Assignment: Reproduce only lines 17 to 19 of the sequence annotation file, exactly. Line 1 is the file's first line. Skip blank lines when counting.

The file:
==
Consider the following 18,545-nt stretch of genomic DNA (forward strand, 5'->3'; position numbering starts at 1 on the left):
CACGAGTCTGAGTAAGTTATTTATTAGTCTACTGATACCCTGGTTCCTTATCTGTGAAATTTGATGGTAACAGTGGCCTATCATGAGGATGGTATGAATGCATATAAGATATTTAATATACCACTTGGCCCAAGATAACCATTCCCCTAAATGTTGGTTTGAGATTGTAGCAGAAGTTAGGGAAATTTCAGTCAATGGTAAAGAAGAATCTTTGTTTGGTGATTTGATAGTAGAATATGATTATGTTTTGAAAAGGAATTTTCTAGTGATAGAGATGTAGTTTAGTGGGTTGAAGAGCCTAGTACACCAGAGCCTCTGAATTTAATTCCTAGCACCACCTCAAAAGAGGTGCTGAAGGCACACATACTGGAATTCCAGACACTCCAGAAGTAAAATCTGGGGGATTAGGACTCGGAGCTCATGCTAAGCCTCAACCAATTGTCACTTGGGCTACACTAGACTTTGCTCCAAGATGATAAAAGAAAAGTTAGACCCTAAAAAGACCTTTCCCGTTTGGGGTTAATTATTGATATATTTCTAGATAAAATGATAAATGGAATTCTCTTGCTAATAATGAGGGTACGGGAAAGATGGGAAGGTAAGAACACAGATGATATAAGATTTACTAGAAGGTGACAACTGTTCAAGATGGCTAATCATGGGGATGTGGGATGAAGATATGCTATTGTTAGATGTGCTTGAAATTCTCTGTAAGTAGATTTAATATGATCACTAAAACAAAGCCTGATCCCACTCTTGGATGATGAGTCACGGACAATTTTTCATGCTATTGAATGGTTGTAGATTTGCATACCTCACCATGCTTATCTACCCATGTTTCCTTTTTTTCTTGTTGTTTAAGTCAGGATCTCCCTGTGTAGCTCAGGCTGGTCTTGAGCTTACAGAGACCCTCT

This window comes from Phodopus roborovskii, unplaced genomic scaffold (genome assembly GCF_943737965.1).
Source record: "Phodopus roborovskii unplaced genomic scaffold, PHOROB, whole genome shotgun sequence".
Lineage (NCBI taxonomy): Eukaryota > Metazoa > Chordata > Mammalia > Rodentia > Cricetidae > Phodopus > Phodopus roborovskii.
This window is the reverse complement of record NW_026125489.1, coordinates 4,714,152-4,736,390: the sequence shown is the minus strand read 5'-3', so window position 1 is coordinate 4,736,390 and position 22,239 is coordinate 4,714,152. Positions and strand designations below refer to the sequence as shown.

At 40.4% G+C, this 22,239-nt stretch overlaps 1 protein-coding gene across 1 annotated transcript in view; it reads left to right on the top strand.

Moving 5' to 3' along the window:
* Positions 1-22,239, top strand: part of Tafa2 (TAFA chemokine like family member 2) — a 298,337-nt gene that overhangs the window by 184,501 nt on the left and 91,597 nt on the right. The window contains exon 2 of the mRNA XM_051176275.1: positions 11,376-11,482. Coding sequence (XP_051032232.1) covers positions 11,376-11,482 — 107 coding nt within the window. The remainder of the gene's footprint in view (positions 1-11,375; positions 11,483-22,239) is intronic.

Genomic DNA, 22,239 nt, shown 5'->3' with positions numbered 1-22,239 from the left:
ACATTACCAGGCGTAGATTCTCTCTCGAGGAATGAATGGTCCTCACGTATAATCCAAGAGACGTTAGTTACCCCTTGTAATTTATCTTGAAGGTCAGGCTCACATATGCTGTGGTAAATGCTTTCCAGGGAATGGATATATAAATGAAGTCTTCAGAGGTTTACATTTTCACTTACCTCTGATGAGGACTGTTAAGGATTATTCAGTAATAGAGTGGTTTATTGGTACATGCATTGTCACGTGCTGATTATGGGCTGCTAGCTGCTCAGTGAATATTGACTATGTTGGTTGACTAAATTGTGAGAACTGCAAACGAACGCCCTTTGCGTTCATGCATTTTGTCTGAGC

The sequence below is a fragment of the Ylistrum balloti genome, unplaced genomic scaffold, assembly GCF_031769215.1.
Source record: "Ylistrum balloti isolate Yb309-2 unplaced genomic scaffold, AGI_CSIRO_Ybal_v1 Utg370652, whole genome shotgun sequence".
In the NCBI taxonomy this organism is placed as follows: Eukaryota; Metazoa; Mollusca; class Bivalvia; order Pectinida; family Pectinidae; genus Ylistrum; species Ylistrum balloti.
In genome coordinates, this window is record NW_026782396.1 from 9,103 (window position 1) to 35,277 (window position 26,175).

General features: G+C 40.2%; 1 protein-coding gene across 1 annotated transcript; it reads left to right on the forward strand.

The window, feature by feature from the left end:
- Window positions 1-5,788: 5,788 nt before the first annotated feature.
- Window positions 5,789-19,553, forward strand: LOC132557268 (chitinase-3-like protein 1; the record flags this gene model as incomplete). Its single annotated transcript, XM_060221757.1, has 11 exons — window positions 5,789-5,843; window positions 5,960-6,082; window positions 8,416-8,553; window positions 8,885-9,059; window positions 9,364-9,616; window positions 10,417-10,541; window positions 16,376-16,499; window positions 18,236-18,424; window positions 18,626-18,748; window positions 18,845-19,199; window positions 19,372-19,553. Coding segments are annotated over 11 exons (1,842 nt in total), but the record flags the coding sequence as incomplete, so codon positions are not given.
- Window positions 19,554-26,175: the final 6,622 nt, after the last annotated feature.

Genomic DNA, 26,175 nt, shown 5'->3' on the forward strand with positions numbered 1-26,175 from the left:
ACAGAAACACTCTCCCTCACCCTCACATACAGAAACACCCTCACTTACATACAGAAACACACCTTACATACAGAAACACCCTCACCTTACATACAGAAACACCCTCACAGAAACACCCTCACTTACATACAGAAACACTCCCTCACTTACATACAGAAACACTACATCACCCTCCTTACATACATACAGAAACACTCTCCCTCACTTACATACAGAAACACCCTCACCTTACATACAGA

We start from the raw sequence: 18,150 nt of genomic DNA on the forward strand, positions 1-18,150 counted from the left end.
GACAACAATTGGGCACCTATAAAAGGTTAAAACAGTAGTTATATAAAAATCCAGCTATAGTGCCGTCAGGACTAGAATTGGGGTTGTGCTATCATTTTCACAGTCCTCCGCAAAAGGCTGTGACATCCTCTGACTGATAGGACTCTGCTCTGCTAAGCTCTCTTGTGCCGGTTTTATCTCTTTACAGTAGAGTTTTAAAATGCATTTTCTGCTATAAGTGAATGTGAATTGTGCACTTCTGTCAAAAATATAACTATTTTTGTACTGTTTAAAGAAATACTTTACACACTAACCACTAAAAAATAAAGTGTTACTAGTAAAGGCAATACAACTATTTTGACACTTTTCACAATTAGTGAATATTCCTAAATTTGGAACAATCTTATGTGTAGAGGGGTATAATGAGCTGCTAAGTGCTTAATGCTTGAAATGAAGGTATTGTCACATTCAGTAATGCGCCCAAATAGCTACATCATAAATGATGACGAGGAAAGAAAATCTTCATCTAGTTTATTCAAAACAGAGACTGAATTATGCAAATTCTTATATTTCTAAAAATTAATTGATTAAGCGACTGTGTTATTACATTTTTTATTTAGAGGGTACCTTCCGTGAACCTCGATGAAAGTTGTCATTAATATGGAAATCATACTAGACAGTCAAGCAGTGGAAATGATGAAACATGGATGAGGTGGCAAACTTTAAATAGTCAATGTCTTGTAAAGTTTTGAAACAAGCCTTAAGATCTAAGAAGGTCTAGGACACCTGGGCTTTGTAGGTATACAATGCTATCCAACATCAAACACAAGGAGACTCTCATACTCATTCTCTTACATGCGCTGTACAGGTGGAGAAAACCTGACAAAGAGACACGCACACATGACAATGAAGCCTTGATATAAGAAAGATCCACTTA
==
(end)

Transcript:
The window, feature by feature from the left end:
- Window positions 1-5,788: 5,788 nt before the first annotated feature.
- Window positions 5,789-19,553, forward strand: LOC132557268 (chitinase-3-like protein 1; the record flags this gene model as incomplete). Its single annotated transcript, XM_060221757.1, has 11 exons — window positions 5,789-5,843; window positions 5,960-6,082; window positions 8,416-8,553; window positions 8,885-9,059; window positions 9,364-9,616; window positions 10,417-10,541; window positions 16,376-16,499; window positions 18,236-18,424; window positions 18,626-18,748; window positions 18,845-19,199; window positions 19,372-19,553. Coding segments are annotated over 11 exons (1,842 nt in total), but the record flags the coding sequence as incomplete, so codon positions are not given.